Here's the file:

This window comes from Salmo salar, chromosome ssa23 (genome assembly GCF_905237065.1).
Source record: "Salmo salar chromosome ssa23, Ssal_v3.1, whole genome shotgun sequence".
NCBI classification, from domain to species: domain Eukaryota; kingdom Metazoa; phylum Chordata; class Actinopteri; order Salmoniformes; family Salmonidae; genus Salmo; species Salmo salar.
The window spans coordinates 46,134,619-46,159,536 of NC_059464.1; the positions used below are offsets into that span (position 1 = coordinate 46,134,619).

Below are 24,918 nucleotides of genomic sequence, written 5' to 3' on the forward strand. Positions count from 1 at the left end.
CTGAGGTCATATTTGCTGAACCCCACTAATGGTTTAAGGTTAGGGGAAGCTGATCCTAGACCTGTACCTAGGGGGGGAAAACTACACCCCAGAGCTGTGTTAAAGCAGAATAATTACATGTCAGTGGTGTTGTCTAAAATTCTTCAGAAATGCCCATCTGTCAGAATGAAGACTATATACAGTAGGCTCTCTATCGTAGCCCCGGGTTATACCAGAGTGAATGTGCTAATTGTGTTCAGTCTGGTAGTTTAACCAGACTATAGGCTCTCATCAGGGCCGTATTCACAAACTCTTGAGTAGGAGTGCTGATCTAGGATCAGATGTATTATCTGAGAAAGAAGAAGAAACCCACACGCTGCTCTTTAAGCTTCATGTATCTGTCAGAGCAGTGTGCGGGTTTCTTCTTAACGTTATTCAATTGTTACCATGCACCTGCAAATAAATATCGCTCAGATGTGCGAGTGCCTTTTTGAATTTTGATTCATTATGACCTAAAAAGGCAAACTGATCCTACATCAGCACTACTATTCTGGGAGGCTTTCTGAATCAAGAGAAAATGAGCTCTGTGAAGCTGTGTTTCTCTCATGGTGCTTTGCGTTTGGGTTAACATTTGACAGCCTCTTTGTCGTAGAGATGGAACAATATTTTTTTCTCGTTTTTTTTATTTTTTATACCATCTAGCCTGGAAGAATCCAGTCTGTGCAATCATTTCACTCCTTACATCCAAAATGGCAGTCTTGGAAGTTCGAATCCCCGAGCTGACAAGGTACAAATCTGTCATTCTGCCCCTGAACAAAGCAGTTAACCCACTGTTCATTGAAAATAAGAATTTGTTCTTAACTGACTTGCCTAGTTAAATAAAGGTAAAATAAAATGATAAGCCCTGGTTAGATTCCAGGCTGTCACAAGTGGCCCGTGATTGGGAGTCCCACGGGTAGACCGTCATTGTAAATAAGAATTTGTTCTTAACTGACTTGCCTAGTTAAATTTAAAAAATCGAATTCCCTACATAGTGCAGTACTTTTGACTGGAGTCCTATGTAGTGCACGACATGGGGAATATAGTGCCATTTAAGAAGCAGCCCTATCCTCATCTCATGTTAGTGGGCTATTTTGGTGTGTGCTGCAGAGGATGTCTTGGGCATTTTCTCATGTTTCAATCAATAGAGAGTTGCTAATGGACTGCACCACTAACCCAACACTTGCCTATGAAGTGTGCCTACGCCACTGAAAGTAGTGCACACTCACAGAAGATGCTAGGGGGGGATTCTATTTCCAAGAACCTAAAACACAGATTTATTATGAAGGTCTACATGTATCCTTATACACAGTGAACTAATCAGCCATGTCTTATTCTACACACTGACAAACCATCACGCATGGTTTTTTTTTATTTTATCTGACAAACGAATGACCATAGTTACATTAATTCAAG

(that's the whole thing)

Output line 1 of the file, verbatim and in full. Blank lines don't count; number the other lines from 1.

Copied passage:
This window comes from Salmo salar, chromosome ssa23 (genome assembly GCF_905237065.1).